One of the nominees for “Best Picture” this year was the cinematic rendering of the musical production of Les Misérables. That story is one of the greatest tales of redemption in literature. In Victor Hugo’s novel, there is much attention given to a rather minor character in the musical – the Bishop of Digne. In fact, most of the first book of the novel is about this kind and saintly bishop, whom people knew as “Monsigneur Bienvenu” (“Bishop Welcome”).
In the story, the central character, Jean Valjean, after release from prison, finds himself in the company of the good bishop, who offers him lodging for the night. During the night, Valjean, convinced that he is now and forever a hardened criminal and a thief, steals silverware from the house and flees. The next day, Valjean is captured and returned to the bishop for accusation and re-arrest. However, the bishop sees more – he sees an opportunity for Valjean – an opportunity for salvation.
Taking two silver candlesticks from his mantle, he hands the treasures to the thief, telling him that he had forgotten to take them also. Valjean is shocked; the guards are confused; the bishop smiles. After the police leave, the bishop reminds Valjean that this is no ordinary gift. He is to now go and be an honest man. He tells him,
“Jean Valjean, my brother, you no longer belong to evil, but to good. It is your soul that I buy from you; I withdraw it from black thoughts and the spirit of perdition, and I give it to God.”
And, well, you know the rest. (If not, it is worth the musical, movie or book version of this classic tale!).
That is what we’re talking about here.
In the gospel, Jesus tells a parable about a doomed fig tree. The owner has had enough of its barrenness. He is ready to cast it out. However, the gardener intercedes for it, promising to care for it and help it. If after that it cannot produce, then it can be cast aside.
He redeems the tree.
Jesus is that gardener. God is the owner. His intervention is grace and the redemption of what God has created for good. And this neat little parable offers us a reminder of what happens in our Sacrament of Reconciliation.
Here, we are under the weight of sin, which keeps us from bearing the fruit that God intends in our lives. “The wages of sin is death,” as St. Paul says elsewhere. However, through the sacrament, we receive the forgiveness of sins and absolution from God, through the intervention of Jesus Christ, whose death and resurrection make this reconciliation possible.
When we celebrate the Sacrament of Reconciliation, we don’t do so to be reminded how bad we are. Rather, we do it to be reminded of how good God is. Thank about it: we know ourselves well; we know our failures, our brokenness and our sins. These might fill us with shame, fear and doubt. Of course, God is a forgiving God, but He is also just. Therefore, we know what our sins “deserve.” However, as we enter the sacrament and acknowledge that we are fruitless and broken, God reminds us – through the priest – of the lengths to which He will go to bring us back. “God, the Father of mercies, through the death and resurrection of His Son, has reconciled the world to Himself, and sent the Holy Spirit for the forgiveness of sins…”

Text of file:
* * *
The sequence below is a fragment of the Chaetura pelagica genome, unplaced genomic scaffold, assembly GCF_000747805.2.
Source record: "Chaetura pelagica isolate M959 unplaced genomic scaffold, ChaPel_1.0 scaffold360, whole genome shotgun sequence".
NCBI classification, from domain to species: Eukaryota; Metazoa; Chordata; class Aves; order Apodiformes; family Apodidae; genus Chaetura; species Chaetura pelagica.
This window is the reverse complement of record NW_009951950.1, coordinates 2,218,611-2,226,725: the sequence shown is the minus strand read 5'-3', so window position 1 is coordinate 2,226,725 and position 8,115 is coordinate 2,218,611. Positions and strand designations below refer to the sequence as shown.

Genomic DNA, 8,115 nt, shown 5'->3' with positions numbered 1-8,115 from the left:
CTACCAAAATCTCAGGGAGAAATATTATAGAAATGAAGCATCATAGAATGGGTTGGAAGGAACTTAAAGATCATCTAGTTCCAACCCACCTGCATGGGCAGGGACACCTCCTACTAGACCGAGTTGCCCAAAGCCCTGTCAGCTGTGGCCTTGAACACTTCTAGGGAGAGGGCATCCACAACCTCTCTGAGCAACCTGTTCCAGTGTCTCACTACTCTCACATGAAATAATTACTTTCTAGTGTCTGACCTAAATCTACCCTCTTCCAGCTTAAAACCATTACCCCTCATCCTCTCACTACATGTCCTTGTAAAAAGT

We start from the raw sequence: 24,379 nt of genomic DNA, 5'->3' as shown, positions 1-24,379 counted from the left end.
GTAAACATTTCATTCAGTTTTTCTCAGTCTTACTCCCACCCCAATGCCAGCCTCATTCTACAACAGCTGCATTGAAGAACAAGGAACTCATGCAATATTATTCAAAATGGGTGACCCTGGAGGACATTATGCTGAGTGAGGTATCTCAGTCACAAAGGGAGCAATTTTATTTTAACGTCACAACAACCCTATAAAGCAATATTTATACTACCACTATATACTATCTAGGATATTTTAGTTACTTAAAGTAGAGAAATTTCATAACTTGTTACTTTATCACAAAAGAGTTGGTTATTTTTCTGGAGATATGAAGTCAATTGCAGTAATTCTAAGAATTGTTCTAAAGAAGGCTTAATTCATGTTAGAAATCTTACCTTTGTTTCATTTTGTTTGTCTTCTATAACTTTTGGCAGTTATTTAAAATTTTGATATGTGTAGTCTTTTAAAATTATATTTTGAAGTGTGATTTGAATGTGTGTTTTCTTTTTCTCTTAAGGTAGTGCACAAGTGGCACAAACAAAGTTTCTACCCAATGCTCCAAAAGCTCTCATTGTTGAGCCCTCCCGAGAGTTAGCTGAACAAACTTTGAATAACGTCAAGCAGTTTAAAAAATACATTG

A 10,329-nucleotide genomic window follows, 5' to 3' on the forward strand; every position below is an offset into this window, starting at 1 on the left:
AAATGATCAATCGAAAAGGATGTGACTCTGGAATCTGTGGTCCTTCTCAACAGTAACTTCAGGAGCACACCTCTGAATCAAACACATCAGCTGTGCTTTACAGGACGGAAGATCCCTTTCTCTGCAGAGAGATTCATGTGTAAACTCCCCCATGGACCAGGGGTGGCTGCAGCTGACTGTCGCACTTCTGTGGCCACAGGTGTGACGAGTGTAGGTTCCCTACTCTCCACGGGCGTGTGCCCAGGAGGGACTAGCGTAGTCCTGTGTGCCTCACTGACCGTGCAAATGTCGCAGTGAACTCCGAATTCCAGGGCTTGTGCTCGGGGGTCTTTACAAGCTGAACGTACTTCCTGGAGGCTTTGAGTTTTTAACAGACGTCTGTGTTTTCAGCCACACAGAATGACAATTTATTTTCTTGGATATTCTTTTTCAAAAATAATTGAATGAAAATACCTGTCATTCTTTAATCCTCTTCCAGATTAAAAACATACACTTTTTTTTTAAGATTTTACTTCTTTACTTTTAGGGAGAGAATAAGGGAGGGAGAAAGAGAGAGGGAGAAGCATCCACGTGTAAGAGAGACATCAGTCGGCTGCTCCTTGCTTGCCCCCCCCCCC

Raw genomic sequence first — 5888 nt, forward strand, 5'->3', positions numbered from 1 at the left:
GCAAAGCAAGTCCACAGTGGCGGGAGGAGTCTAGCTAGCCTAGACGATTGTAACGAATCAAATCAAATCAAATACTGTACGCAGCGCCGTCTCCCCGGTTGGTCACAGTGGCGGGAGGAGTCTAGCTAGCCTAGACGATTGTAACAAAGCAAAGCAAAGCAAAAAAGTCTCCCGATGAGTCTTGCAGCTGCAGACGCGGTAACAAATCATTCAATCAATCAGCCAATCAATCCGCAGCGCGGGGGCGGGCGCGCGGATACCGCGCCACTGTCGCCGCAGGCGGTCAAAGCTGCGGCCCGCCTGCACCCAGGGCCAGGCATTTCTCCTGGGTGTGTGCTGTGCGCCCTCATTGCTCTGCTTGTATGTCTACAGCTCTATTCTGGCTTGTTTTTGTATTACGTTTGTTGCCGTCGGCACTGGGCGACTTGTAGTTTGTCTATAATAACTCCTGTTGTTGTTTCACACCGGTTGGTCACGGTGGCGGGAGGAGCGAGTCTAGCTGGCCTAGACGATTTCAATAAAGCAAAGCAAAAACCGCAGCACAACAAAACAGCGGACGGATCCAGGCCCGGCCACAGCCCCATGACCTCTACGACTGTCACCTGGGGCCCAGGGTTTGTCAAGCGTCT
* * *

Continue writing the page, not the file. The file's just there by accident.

The gardener has intervened. Jesus has redeemed us. In the words of absolution from the priest, we hear that beautiful message again. We should never tire of hearing it. It is as if we are Jean Valjean, and the bishop has just handed us his silver candlesticks. And what are candlesticks for? For carrying light, of course. Now, forgiven and absolved, we return to our lives changed – changed by the mercy of God, to live fully for Him.
The Sacrament of Reconciliation is an important part of our lives as Catholic Christians, because the mercy of God is central to our relationship with Him. It’s not about the priest; it’s about you, and God.
The chapter of Les Miz that describes that scene that I began with is entitled, “The Bishop Works.” It’s all about that life-changing moment when Valjean was redeemed by a pair of candlesticks. They are an integral part of the hero’s story.
The sacraments could also be called “God Works.” They, and especially Reconciliation, are moments of encounter with God that are life changing. From those moments, we rise again and carry our light to the rest of the world – forgiven, blessed, and changed for good.